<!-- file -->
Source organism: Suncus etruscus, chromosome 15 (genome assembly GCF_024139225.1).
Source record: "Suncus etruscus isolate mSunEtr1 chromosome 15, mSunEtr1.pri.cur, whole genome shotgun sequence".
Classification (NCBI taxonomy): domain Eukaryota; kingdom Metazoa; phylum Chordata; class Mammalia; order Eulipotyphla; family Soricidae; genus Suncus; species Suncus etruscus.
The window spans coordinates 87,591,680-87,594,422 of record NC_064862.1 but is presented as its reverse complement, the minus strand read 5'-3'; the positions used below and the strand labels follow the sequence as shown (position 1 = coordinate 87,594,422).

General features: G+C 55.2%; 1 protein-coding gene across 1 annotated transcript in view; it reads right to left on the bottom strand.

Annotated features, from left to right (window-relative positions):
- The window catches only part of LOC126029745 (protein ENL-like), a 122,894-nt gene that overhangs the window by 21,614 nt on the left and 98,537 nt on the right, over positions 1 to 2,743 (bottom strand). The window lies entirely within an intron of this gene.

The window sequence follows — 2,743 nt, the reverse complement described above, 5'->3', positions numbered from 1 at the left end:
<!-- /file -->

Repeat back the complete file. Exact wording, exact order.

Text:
Source organism: Suncus etruscus, chromosome 15 (genome assembly GCF_024139225.1).
Source record: "Suncus etruscus isolate mSunEtr1 chromosome 15, mSunEtr1.pri.cur, whole genome shotgun sequence".
Classification (NCBI taxonomy): domain Eukaryota; kingdom Metazoa; phylum Chordata; class Mammalia; order Eulipotyphla; family Soricidae; genus Suncus; species Suncus etruscus.
The window spans coordinates 87,591,680-87,594,422 of record NC_064862.1 but is presented as its reverse complement, the minus strand read 5'-3'; the positions used below and the strand labels follow the sequence as shown (position 1 = coordinate 87,594,422).

General features: G+C 55.2%; 1 protein-coding gene across 1 annotated transcript in view; it reads right to left on the bottom strand.

Annotated features, from left to right (window-relative positions):
- The window catches only part of LOC126029745 (protein ENL-like), a 122,894-nt gene that overhangs the window by 21,614 nt on the left and 98,537 nt on the right, over positions 1 to 2,743 (bottom strand). The window lies entirely within an intron of this gene.

The window sequence follows — 2,743 nt, the reverse complement described above, 5'->3', positions numbered from 1 at the left end: